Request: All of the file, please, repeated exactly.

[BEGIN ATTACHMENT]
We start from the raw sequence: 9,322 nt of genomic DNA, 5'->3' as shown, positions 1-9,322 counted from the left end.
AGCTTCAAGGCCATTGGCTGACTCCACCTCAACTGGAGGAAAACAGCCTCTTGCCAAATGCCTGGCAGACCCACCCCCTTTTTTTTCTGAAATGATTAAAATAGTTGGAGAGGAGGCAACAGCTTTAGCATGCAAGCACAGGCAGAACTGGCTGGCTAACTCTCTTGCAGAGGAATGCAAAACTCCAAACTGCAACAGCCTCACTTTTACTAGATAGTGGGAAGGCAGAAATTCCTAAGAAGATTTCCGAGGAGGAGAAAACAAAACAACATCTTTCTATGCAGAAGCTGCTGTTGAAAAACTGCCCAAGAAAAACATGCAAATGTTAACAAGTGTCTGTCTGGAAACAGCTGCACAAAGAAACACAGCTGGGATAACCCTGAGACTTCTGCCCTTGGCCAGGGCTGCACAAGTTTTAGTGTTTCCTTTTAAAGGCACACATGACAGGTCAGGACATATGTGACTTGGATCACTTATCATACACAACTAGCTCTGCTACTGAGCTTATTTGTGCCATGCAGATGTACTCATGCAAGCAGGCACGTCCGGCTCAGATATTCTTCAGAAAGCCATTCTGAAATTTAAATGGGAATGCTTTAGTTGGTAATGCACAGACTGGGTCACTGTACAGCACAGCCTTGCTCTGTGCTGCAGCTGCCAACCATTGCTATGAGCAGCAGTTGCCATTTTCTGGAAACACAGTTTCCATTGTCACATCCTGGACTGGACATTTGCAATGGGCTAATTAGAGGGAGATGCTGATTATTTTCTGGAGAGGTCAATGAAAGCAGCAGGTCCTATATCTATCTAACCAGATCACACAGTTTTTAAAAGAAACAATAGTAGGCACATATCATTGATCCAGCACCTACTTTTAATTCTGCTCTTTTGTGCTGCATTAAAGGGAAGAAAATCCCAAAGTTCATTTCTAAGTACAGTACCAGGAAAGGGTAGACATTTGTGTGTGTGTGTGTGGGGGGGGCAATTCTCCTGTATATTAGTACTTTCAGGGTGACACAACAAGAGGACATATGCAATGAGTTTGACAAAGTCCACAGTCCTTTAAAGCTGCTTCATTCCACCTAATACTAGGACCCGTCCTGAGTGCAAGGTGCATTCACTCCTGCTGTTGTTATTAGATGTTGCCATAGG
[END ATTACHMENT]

We start from the raw sequence: 9,322 nt of genomic DNA, 5'->3' as shown, positions 1-9,322 counted from the left end.
AGCTTCAAGGCCATTGGCTGACTCCACCTCAACTGGAGGAAAACAGCCTCTTGCCAAATGCCTGGCAGACCCACCCCCTTTTTTTTCTGAAATGATTAAAATAGTTGGAGAGGAGGCAACAGCTTTAGCATGCAAGCACAGGCAGAACTGGCTGGCTAACTCTCTTGCAGAGGAATGCAAAACTCCAAACTGCAACAGCCTCACTTTTACTAGATAGTGGGAAGGCAGAAATTCCTAAGAAGATTTCCGAGGAGGAGAAAACAAAACAACATCTTTCTATGCAGAAGCTGCTGTTGAAAAACTGCCCAAGAAAAACATGCAAATGTTAACAAGTGTCTGTCTGGAAACAGCTGCACAAAGAAACACAGCTGGGATAACCCTGAGACTTCTGCCCTTGGCCAGGGCTGCACAAGTTTTAGTGTTTCCTTTTAAAGGCACACATGACAGGTCAGGACATATGTGACTTGGATCACTTATCATACACAACTAGCTCTGCTACTGAGCTTATTTGTGCCATGCAGATGTACTCATGCAAGCAGGCACGTCCGGCTCAGATATTCTTCAGAAAGCCATTCTGAAATTTAAATGGGAATGCTTTAGTTGGTAATGCACAGACTGGGTCACTGTACAGCACAGCCTTGCTCTGTGCTGCAGCTGCCAACCATTGCTATGAGCAGCAGTTGCCATTTTCTGGAAACACAGTTTCCATTGTCACATCCTGGACTGGACATTTGCAATGGGCTAATTAGAGGGAGATGCTGATTATTTTCTGGAGAGGTCAATGAAAGCAGCAGGTCCTATATCTATCTAACCAGATCACACAGTTTTTAAAAGAAACAATAGTAGGCACATATCATTGATCCAGCACCTACTTTTAATTCTGCTCTTTTGTGCTGCATTAAAGGGAAGAAAATCCCAAAGTTCATTTCTAAGTACAGTACCAGGAAAGGGTAGACATTTGTGTGTGTGTGTGTGGGGGGGGCAATTCTCCTGTATATTAGTACTTTCAGGGTGACACAACAAGAGGACATATGCAATGAGTTTGACAAAGTCCACAGTCCTTTAAAGCTGCTTCATTCCACCTAATACTAGGACCCGTCCTGAGTGCAAGGTGCATTCACTCCTGCTGTTGTTATTAGATGTTGCCATAGG